It’s fall. I know that no one wants it to be fall, but it is hard to deny.
With every season, there are vegetables that are in decline and those that have just reached their prime.
Root crops are usually biennials, which means they store up energy in their roots the first year, then flower and produce seed the second year (radishes are an exception, as most do this all in one season). So, by the end of summer, root crops tend to be at their best.
The most commonly grown root crops are carrots, beets and parsnips. Harvesting depends on how you want to preserve these crops.
With beets, I usually make beet pickles, so I harvest them while they are still quite small. Carrots and parsnips can be blanched and frozen in meal-sized freezer bags or on a cookie sheet, then transfered to containers.
If you have a cold-storage area, root crops store well with the dirt left on or even in a container of sand. This mimics winters in warmer areas and allows for fresh vegetables throughout the winter.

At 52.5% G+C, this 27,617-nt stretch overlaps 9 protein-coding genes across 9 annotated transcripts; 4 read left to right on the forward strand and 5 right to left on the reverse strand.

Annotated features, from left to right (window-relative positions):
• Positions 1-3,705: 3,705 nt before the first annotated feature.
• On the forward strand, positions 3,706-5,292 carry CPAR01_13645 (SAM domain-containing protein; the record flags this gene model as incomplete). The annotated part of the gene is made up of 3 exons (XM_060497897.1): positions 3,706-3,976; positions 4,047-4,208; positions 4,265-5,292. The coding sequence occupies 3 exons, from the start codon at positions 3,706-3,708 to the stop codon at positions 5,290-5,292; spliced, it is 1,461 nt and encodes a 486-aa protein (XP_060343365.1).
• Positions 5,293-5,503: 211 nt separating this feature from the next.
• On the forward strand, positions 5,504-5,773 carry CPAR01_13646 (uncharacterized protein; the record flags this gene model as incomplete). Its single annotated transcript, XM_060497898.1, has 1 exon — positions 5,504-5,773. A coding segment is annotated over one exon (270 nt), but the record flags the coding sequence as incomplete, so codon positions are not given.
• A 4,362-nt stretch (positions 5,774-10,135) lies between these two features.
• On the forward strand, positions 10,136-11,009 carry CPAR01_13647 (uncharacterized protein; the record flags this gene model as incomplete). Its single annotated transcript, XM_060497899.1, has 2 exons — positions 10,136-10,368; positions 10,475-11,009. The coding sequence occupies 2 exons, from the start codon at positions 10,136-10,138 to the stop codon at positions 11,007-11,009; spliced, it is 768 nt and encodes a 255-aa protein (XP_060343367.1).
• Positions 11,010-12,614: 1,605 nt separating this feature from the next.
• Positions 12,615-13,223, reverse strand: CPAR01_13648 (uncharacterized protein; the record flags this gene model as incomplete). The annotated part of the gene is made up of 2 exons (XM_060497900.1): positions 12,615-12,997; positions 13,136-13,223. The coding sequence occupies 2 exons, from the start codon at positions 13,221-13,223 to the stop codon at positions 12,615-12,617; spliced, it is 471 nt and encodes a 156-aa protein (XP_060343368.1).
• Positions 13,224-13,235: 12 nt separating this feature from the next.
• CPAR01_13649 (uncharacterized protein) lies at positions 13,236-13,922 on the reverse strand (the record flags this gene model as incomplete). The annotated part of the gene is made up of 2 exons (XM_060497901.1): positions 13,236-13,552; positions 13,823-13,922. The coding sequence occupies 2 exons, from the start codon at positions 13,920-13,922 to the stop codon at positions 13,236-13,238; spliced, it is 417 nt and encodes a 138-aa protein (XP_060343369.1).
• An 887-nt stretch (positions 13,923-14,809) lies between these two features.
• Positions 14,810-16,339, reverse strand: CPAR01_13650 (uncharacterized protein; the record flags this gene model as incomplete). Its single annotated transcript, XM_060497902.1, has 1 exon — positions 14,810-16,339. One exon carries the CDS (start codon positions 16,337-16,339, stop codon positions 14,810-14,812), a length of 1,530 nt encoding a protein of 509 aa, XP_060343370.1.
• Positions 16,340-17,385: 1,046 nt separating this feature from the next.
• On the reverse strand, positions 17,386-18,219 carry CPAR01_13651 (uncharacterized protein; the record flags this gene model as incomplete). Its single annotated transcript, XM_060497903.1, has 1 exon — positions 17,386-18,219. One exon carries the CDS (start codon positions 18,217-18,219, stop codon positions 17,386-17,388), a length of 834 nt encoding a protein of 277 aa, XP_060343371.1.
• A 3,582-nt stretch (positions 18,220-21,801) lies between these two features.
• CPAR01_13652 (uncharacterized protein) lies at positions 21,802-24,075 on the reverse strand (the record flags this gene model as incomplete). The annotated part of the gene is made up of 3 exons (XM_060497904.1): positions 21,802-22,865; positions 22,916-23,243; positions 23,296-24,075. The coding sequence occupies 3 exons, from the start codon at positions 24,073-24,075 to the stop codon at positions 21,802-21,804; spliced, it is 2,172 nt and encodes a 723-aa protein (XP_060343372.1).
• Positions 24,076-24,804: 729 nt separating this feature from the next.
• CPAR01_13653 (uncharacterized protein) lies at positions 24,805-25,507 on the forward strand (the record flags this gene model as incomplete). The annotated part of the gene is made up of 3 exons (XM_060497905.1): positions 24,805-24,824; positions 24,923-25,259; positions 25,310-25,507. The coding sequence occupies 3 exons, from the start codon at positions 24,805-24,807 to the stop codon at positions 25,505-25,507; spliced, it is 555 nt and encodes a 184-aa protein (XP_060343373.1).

This year, I am going to have the added benefit of harvesting some seed from my parsnips. Two plants came up this spring, voluntarily, and have now gone to seed.
Having never had this opportunity, I want to harvest them all before they drop to the ground. Dropping to the ground may not seem like a bad thing, but my mother had some parsnips go to seed in her garden and, over the next few years, close to a third of it was tightly packed with parsnip roots – so tightly that you could hardly dig them out … and that isn’t something I want in my garden.
So I am intending to put paper lunch bags over the seed heads, which will let the seed drop naturally into them. That way, I don’t pick the seed too early or leave it too late.
Once they have dropped, I will then keep the seed in a cool, dry place. I could also seed some out where I would like parsnips next year. They seem to like the extra time in the soil and actually do better seeded in the fall rather than in the spring.